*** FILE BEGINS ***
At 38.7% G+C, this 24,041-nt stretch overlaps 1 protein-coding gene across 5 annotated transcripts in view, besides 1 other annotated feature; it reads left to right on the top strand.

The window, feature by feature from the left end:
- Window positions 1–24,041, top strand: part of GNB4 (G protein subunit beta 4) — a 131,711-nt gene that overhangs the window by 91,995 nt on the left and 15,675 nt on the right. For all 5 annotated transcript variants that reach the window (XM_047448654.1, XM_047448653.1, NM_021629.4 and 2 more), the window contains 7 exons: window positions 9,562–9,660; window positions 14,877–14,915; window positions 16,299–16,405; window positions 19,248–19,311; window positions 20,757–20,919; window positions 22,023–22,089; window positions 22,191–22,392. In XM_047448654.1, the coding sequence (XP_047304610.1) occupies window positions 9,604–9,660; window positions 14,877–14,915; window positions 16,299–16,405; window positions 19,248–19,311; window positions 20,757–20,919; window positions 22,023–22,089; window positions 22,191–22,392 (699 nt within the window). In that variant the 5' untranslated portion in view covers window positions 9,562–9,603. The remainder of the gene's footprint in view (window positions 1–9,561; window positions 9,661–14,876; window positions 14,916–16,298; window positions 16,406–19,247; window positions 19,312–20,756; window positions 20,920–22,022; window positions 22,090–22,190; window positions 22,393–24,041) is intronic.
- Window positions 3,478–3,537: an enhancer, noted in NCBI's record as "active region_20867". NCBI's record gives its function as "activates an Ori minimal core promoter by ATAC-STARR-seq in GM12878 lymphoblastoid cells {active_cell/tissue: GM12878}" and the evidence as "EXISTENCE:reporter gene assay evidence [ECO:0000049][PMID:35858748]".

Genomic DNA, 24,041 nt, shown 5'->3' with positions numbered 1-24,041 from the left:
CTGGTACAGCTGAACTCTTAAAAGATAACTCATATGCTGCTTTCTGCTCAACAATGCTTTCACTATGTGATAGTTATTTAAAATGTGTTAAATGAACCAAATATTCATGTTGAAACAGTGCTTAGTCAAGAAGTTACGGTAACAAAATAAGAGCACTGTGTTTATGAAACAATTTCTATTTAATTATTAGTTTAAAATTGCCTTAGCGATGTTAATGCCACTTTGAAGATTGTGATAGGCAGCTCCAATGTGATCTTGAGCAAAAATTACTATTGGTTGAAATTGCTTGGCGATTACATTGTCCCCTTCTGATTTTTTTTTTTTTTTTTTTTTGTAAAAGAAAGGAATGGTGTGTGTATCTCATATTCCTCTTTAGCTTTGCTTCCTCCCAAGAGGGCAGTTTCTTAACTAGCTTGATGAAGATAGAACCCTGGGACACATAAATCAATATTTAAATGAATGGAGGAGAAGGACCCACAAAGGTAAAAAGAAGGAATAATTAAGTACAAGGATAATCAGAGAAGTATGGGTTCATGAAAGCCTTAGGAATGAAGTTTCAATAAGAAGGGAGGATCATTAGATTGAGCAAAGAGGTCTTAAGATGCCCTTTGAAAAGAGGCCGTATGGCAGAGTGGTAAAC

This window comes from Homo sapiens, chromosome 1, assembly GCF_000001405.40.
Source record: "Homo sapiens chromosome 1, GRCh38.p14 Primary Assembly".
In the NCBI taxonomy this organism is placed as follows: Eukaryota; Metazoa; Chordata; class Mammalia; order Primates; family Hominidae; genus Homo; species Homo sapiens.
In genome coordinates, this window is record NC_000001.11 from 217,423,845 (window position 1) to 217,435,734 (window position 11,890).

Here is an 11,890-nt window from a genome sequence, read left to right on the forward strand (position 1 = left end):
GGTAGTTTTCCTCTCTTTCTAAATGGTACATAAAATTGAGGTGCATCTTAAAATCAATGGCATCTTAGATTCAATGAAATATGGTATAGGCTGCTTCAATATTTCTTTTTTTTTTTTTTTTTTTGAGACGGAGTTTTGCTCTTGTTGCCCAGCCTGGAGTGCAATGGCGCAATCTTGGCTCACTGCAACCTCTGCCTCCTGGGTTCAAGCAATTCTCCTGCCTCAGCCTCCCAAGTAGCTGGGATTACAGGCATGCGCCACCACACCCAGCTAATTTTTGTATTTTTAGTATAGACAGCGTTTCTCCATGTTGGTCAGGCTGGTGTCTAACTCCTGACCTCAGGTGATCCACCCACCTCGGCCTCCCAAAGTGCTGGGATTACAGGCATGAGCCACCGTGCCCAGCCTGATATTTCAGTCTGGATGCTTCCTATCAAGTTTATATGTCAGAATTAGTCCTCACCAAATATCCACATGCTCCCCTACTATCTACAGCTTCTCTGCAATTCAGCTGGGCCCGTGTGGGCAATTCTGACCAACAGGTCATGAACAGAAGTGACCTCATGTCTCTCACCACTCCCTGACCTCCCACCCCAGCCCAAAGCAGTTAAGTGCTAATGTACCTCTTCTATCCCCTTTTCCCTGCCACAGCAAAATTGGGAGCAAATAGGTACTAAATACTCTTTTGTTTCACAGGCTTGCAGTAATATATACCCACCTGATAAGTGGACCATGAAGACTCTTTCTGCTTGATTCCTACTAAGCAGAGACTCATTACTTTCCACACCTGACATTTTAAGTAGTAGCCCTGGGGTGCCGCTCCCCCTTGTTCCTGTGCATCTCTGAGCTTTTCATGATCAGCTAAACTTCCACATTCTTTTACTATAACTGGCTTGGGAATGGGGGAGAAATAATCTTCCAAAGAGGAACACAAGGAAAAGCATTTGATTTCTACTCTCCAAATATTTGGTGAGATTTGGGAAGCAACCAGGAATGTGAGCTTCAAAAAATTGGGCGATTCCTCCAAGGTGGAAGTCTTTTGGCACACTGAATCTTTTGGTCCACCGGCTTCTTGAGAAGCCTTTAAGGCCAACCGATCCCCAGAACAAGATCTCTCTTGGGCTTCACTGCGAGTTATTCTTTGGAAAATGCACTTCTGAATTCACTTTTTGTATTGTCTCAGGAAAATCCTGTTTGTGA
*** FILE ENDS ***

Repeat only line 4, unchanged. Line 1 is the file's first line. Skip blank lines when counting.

- Window positions 3,478–3,537: an enhancer, noted in NCBI's record as "active region_20867". NCBI's record gives its function as "activates an Ori minimal core promoter by ATAC-STARR-seq in GM12878 lymphoblastoid cells {active_cell/tissue: GM12878}" and the evidence as "EXISTENCE:reporter gene assay evidence [ECO:0000049][PMID:35858748]".